# How do explain how to multiply polynomials?

You simply need to multiply EACH term in one polynomial by EACH term in the other polynomial, and add everything together.

### How do you multiply three or more polynomials?

To multiply TWO polynomials, you multiply each term in the first, by each term in the second. This can be justified by a repeated application of the distributive law. Two multiply more than two polynomials, you multiply the first two. Then you multiply the result with the third polynomial. If there are any more, multiply the result with the fourth polynomial, etc. Actually the polynomials can be multiplied in any order; both the communitative and…

### Explain the FOIL method of multiplying polynomials?

The FOIL method is used to multiply together two polynomials, each consisting of two terms. In general the polynomials could be of any degree and each could contain a number of variables. However, FOIL is generally used for two monomials in one variable; that is (ax + b) and (cx + d) To multiply these two monomials together - F = Multiply together the FIRST term of each bracket: ax * cx = acx2 O…

### How can you get help with polynomials and other Algebraic problems?

The best way to get help with understanding Algebraic problems on WikiAnswers is to ask a question about a specific type of problem. For example, if you want to know how to multiply polynomials, you could ask "What are the steps needed to multiply polynomials?" There are also some excellent websites that show all the steps to take to solve specific problems. Please see the Related Links below to go to one or more of…

### What does square of binomial mean?

It means you multiply the binomial by itself. Multiplying polynomials requires multiplying every term of the first with every term of the second. For example, (a+b)2 = a2 + ab + ba + b2 = a2 + 2ab + b2. It means you multiply the binomial by itself. Multiplying polynomials requires multiplying every term of the first with every term of the second. For example, (a+b)2 = a2 + ab + ba + b2 =…

### What has the author Richard Askey written?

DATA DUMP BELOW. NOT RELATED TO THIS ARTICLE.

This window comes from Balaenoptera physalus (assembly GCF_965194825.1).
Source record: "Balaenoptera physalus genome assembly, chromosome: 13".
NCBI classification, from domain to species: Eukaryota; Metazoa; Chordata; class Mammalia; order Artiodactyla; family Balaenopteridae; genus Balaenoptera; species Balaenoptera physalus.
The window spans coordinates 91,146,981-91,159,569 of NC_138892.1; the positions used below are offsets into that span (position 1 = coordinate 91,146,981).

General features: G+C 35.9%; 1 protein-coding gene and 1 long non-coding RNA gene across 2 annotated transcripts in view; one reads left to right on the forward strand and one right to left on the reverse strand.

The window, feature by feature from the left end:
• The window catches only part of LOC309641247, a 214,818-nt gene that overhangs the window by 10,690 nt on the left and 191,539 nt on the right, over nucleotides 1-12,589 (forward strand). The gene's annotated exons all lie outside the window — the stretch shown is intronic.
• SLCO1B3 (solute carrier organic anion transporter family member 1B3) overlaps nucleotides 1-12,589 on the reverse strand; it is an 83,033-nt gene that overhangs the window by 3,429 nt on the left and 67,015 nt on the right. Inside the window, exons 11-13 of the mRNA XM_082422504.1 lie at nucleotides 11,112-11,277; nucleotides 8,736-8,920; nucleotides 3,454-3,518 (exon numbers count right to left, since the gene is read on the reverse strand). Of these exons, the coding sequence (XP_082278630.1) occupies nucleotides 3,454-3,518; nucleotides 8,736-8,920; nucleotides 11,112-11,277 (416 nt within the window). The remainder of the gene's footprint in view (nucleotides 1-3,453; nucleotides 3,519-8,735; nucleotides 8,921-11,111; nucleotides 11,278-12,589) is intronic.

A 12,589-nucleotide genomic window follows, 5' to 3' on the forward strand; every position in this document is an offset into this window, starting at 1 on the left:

Richard Askey has written: 'Three notes on orthogonal polynomials' -- subject(s): Orthogonal polynomials 'Recurrence relations, continued fractions, and orthogonal polynomials' -- subject(s): Continued fractions, Distribution (Probability theory), Orthogonal polynomials 'Orthogonal polynomials and special functions' -- subject(s): Orthogonal polynomials, Special Functions

### How is multiplying polynomials different from adding them?

When you add polynomials, you combine only like terms together. For example, (x^3+x^2)+(2x^2+x)= x^3+(1+2)x^2+x=x^3+3x^2+x When you multiply polynomials, you multiply all pairs of terms together. (x^2+x)(x^3+x)=(x^2)(x^3)+(x^2)(x)+(x)(x^3)+(x)(x)=x^5+x^3+x^4+x^2 Basically, in addition you look at like terms to simplify. In multiplication, you multiply each term individually with every term on the opposite side, ignoring like terms.

### What is the difference between non-polynomials and polynomials?

"Non-polynomials", having none of the properties or characteristics of polynomials, or even having some but not all of those features, have no legitimate claim to the descriptive title "polynomial". In contrast, "polynomials" are observed upon the closest examination to match the formal definition of that class of expressions in every detail, by virtue of which they are entitled to that coveted appellation, along with all of the rights and privileges to which its holders are…